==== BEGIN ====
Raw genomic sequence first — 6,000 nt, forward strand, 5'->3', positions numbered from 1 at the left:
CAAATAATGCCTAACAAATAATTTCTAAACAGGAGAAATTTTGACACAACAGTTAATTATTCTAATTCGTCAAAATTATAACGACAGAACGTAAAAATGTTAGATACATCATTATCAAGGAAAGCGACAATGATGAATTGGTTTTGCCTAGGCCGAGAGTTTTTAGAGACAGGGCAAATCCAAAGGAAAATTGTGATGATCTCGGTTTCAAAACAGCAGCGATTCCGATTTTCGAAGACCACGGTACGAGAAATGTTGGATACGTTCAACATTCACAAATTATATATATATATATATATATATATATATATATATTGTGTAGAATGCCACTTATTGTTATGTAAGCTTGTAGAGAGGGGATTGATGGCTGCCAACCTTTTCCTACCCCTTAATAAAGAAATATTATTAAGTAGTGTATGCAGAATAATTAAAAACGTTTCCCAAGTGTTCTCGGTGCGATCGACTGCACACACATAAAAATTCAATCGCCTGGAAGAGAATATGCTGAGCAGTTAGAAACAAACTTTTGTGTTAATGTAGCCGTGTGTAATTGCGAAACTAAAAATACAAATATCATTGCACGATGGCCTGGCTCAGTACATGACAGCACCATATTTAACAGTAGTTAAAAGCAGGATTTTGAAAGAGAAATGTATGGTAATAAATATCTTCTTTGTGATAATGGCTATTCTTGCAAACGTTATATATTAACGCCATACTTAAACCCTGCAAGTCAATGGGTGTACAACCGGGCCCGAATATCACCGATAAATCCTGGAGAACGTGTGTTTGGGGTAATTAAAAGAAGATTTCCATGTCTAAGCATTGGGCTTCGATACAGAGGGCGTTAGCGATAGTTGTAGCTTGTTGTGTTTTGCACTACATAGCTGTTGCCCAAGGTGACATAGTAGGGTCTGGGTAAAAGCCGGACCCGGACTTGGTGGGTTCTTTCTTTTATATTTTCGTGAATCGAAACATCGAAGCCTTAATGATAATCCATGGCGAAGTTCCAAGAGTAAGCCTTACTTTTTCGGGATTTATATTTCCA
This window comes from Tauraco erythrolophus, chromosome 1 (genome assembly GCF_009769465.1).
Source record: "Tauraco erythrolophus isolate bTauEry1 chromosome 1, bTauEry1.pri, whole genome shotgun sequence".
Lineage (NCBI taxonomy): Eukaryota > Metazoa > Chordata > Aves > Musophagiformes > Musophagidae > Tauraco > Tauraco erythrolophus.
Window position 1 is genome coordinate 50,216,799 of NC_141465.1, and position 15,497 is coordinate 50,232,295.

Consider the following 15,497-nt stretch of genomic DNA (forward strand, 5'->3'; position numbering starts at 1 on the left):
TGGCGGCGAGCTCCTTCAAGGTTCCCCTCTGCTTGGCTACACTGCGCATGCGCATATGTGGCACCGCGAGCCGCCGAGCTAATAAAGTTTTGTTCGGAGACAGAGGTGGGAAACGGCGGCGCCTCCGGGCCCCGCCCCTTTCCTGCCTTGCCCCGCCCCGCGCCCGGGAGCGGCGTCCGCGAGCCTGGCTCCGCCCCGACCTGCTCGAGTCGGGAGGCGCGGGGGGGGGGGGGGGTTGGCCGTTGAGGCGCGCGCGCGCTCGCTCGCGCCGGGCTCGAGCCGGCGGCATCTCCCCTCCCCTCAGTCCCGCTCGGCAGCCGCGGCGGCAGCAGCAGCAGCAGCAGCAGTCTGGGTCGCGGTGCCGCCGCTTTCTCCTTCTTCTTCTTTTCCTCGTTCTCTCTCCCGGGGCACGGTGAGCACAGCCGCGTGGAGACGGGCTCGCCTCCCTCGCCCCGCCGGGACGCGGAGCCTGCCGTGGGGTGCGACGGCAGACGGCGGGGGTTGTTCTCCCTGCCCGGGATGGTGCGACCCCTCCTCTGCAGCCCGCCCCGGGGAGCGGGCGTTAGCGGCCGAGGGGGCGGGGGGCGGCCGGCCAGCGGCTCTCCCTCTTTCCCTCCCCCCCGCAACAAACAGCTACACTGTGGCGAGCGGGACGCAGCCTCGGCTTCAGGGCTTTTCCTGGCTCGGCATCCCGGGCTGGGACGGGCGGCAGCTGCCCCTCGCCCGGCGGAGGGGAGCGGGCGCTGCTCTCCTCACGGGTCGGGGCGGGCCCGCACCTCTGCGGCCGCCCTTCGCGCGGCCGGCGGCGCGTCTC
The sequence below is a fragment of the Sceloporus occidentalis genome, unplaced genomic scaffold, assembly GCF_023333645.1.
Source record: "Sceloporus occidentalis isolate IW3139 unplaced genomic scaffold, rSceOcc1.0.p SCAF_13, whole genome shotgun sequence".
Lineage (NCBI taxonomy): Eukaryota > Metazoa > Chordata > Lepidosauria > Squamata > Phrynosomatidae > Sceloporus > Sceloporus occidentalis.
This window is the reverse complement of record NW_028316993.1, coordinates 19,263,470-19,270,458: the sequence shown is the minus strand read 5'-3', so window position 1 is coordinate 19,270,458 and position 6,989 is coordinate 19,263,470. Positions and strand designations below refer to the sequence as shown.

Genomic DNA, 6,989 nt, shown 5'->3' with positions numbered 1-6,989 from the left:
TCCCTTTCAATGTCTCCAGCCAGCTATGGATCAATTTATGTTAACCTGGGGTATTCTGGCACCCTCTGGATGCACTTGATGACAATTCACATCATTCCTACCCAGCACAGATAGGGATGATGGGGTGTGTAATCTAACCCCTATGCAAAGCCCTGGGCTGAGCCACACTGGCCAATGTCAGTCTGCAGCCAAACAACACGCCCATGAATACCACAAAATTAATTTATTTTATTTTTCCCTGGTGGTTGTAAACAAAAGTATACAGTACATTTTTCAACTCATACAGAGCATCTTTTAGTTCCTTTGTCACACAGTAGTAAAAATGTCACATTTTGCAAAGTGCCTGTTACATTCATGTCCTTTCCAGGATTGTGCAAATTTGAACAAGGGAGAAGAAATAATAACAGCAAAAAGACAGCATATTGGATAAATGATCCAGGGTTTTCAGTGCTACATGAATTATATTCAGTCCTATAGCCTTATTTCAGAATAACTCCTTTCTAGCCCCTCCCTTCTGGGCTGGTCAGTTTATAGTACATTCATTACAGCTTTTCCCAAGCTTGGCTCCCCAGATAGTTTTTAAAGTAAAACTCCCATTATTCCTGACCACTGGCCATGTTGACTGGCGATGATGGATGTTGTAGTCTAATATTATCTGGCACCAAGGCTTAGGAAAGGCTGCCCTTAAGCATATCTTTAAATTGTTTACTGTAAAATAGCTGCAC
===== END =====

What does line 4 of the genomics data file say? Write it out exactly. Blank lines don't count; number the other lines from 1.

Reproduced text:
Source record: "Tauraco erythrolophus isolate bTauEry1 chromosome 1, bTauEry1.pri, whole genome shotgun sequence".